Even though this was the third iteration of Pat’s Pub’s Junkyard night, few people remembered to show up on time for the opening act: a jagged and fascinating noise act known as Whip of the UFO. Rather than set up on-stage, the two musicians hooked up all their digital toys on the floor, inches away from onlookers curious to see what was about to unfold. With zero introduction, the duo hunched over the array of wires, cables and pedals and let forth a 15-minute sonic tyrade of archaic static — the kind of set difficult to describe in tonal qualities beyond that of a power drill boring out holes in your skull to relieve the pressure. Half-way through the numbing foray, instrumentalist Jon Schofield began dissecting a length of sheet-metal duct, first with a hammer, then a solder iron. The smell and sound of burnt metal hit my senses at the same time and I stood fascinated at the front of the small crowd mesmerized by the display of unconventional prowess.
AHNA continued the night’s two-piece theme as combo hopped onstage, asking for the larger crowd to get as close as possible. The intimacy, it turns out, was unnecessary as AHNA turned the volume knobs way, way up for their thrashy drone set. Drummer Anju Singh joked at one point that “Long & McQuade… won’t let us rent from them again if [bassist/vocalist] Graham [Christofferson] blows another amp tube.” Even when their combination of violent bass riffs, rage-fueled drumming and reverb-drenched screaming threatened to bust the borrowed band equipment, it was Pat’s fusebox that gave in first, causing only a short delay in an otherwise uncracked wall of noise.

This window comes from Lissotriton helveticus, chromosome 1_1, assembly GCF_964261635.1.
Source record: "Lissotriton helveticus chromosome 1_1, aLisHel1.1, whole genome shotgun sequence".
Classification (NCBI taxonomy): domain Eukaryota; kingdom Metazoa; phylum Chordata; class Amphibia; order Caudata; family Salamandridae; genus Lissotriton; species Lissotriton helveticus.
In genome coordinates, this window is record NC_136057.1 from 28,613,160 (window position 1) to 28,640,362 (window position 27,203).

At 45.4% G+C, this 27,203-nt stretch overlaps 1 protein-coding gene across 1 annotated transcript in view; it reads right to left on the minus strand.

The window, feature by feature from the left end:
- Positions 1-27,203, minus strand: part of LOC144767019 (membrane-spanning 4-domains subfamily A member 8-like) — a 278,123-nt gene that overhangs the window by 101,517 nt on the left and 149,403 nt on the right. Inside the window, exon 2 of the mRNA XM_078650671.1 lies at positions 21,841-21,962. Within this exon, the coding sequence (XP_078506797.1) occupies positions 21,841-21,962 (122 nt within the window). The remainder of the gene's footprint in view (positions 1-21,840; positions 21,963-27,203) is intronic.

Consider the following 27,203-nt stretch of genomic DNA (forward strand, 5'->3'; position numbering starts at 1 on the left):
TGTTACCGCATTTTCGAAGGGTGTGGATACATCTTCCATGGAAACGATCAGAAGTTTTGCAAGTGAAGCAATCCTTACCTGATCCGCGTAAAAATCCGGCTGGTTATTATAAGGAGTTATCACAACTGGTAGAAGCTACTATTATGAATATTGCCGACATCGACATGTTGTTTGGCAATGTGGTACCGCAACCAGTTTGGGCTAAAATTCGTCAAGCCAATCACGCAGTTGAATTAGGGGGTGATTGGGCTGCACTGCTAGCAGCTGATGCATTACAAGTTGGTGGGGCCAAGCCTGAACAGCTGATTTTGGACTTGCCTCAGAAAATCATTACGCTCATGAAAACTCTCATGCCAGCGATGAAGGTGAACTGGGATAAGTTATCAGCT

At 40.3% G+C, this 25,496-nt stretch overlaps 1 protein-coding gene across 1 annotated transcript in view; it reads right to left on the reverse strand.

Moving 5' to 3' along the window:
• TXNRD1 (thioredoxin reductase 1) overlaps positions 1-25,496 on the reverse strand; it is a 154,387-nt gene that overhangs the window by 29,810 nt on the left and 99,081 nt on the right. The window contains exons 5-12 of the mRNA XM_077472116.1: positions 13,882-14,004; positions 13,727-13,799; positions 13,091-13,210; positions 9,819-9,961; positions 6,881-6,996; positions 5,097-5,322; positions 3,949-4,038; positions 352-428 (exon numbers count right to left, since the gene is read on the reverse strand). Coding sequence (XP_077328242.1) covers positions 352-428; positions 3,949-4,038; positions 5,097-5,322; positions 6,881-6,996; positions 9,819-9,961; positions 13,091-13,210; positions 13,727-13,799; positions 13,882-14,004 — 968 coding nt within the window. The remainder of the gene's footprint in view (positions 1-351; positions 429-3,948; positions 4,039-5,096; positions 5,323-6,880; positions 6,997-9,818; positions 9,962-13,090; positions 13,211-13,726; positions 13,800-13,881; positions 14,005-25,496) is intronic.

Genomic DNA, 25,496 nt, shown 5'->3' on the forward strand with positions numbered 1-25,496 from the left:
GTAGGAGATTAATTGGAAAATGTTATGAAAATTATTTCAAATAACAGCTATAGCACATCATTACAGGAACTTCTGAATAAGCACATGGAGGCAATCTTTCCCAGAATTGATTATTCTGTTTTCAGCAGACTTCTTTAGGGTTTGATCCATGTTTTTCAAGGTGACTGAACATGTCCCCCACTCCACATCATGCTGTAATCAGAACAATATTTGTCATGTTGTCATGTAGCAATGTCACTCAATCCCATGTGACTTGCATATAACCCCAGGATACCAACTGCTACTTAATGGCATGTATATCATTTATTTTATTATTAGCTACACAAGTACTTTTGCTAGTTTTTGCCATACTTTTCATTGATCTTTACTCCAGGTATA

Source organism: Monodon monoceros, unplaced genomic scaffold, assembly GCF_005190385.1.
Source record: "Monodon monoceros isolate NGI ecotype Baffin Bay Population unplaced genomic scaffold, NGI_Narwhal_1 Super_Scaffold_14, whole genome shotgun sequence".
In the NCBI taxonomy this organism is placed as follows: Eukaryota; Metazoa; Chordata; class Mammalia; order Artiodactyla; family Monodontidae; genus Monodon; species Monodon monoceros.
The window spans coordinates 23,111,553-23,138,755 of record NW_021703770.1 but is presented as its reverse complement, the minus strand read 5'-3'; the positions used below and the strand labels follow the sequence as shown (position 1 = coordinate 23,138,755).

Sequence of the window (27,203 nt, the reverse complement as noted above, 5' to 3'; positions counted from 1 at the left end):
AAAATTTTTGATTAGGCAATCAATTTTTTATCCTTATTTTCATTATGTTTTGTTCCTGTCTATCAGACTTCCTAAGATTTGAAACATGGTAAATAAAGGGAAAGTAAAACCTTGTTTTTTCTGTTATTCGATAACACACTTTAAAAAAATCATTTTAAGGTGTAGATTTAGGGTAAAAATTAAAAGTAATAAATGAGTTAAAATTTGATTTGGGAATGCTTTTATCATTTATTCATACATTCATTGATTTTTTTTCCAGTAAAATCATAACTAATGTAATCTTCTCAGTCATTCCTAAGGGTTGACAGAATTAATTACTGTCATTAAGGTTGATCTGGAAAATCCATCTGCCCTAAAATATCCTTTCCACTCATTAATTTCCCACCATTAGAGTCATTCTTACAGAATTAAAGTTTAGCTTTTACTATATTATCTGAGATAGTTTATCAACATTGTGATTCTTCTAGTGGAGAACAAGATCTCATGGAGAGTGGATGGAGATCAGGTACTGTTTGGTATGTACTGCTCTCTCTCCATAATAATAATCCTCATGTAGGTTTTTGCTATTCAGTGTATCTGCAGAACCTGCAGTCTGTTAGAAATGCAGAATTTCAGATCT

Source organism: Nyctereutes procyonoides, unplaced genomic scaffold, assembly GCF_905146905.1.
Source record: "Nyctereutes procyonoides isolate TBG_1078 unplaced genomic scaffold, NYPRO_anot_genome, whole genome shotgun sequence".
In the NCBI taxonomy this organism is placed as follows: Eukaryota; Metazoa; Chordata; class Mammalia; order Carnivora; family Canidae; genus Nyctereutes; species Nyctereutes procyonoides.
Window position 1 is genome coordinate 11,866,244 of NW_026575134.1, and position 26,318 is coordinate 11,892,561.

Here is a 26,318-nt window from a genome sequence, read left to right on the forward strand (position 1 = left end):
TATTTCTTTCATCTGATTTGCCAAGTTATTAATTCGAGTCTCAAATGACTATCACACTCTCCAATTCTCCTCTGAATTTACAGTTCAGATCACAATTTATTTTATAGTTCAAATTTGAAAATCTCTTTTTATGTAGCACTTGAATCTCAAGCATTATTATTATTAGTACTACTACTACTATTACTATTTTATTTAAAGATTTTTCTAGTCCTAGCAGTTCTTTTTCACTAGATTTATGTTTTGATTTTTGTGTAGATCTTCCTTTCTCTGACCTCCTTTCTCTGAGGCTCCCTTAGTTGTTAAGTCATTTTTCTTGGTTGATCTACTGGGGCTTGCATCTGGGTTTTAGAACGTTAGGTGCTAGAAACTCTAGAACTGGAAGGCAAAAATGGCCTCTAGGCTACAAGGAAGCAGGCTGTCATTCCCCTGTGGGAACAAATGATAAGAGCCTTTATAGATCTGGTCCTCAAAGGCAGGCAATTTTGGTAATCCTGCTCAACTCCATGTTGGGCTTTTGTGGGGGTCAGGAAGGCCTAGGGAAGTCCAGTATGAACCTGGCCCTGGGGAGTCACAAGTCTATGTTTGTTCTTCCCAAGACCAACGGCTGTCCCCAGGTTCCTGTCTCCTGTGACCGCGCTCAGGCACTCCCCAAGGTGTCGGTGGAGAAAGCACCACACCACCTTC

It was my first time seeing Twin Crystals, and Junkyard marked their first gig in a long while. Crowd anticipation was at its height, and I could tell we were in for something when drummer Jordan Koop counted off the first track. Jeremiah Haywood pulled some amazingly grungy sounds from his Mustang guitar, from dirt-laced fuzz to electric punk, that was inspiring to watch. Keyboardist Jesse Taylor’s vocal were spot-on. Having inspired so much of Vancouver’s present-day music, Twin Crystals managed to avoid relying on genre tropes like lo-fi vocal echo and over-produced synths, instead preferring a raw, un-fucked-with intensity that got the crowd shaking all over by the end of the night. No blown fuses here, these punks knew how to put on a show.